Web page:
Kangaroo, any of six large species of Australian marsupials noted for hopping and bouncing on their hind legs. Kangaroos belong to the animal family Macropodidae, which literally means ‘big foot.’ Thanks to their large feet and powerful hind legs, kangaroos can travel more than 56 km/h and leap more than 9 m in a single bound. Kangaroos are found in Eastern Australia, where they live in small groups called troops or herds. A kangaroo can reach heights from anywhere between 3- 8 feet (1 to 3 meters) and can weigh between 40 and 200 lbs (18-100 kg).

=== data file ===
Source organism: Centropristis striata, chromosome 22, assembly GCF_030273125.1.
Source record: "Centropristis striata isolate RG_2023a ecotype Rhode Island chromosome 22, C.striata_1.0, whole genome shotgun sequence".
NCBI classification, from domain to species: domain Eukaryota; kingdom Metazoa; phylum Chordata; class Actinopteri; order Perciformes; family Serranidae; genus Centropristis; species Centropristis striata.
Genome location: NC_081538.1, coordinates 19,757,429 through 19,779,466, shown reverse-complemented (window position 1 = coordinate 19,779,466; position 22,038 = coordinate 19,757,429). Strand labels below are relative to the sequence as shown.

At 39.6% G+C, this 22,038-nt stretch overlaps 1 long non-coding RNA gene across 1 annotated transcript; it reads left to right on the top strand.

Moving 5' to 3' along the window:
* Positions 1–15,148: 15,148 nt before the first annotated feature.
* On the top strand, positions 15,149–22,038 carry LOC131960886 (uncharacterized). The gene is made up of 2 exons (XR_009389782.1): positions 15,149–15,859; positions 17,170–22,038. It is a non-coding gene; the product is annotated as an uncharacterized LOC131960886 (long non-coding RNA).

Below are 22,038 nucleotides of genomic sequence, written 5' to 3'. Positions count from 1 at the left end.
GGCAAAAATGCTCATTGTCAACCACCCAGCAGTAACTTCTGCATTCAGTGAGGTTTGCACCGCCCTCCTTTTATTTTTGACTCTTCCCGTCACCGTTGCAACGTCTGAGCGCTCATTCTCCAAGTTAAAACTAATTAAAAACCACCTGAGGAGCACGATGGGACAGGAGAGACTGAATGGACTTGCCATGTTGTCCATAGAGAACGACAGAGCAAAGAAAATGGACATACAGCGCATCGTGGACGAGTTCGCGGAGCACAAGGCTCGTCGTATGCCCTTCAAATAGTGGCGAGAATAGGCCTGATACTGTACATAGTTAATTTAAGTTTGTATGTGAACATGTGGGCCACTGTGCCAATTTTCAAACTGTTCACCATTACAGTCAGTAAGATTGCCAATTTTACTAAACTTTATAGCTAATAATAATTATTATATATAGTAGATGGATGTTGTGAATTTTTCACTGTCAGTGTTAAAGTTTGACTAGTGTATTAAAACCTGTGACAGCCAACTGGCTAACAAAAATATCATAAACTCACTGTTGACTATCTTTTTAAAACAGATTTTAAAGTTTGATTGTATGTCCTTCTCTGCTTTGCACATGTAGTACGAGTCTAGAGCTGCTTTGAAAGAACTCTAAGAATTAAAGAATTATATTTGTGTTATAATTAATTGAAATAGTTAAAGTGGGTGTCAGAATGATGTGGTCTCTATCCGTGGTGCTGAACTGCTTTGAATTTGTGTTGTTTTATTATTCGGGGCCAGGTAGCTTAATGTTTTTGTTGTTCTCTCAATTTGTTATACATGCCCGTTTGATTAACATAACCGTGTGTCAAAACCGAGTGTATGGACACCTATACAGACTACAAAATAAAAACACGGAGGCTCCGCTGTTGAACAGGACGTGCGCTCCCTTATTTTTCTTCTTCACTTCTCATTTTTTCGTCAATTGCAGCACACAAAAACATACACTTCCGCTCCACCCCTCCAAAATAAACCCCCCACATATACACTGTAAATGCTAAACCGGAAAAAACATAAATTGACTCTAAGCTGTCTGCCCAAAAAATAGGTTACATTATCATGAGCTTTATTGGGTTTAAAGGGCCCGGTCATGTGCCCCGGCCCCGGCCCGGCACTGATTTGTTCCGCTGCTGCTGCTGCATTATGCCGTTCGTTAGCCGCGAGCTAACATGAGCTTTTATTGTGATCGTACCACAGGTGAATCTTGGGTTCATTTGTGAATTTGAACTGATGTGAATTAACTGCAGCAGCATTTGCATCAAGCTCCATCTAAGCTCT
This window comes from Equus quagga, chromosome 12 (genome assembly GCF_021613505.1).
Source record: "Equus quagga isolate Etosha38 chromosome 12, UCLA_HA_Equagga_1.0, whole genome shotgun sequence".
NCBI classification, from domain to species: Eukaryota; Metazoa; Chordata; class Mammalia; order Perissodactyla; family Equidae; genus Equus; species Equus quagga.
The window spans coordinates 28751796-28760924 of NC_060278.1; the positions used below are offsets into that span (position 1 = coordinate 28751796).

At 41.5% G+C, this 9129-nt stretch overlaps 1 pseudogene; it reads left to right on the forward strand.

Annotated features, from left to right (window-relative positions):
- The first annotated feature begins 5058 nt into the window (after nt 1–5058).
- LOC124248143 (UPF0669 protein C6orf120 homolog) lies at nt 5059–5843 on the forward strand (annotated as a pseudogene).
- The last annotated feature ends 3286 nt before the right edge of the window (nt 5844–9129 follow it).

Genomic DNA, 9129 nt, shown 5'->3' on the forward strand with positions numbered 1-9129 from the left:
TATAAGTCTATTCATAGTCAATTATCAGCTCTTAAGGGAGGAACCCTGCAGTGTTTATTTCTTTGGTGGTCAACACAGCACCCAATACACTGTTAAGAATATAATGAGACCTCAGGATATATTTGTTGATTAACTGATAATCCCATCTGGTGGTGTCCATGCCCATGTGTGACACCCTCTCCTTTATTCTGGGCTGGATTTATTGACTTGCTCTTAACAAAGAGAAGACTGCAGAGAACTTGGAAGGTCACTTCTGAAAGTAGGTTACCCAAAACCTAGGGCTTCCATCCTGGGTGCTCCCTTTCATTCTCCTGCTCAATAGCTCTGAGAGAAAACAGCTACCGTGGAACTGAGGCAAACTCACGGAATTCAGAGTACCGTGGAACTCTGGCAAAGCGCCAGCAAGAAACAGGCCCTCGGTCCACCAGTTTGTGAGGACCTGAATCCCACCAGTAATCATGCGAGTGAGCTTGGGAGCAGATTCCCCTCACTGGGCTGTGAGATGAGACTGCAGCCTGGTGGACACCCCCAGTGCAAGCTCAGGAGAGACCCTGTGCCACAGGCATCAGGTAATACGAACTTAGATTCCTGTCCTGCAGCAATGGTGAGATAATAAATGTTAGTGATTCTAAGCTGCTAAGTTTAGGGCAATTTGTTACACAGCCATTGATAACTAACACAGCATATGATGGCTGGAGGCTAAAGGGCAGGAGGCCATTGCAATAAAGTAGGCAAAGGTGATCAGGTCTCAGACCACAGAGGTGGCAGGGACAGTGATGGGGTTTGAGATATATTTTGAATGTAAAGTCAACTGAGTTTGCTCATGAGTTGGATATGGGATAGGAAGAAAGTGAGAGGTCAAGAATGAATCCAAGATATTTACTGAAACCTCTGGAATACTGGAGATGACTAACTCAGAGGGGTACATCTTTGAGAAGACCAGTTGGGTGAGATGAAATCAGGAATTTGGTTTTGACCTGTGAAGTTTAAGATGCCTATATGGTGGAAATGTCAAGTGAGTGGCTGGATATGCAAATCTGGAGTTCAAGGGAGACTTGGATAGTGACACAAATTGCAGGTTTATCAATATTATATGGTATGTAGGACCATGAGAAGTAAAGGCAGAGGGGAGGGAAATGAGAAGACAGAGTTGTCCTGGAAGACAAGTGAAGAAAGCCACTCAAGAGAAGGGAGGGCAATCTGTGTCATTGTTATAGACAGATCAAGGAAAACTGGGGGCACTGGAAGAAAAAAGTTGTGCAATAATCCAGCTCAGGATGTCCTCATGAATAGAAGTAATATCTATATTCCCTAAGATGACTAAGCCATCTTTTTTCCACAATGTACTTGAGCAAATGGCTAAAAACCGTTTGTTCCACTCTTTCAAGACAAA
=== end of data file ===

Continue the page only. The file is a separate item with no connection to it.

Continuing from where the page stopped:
Kangaroos don't walk, oh no, they jump everywhere!
Kangaroos’ bodies are designed for jumping! They have short front legs, powerful back legs, huge back feet and strong tails. All of these help them to jump around and their tail balances them.
Baby kangaroos are called joeys. How cute is that?
Female kangaroos usually only have one joey at a time. Mother kangaroos have special pouches on the fronts of their bodies for carrying their joeys in.
Kangaroos can swim.
Most kangaroos eat grass.
The red kangaroo is the largest marsupial in the world.
Kangaroos usually live to around six years old in the wild.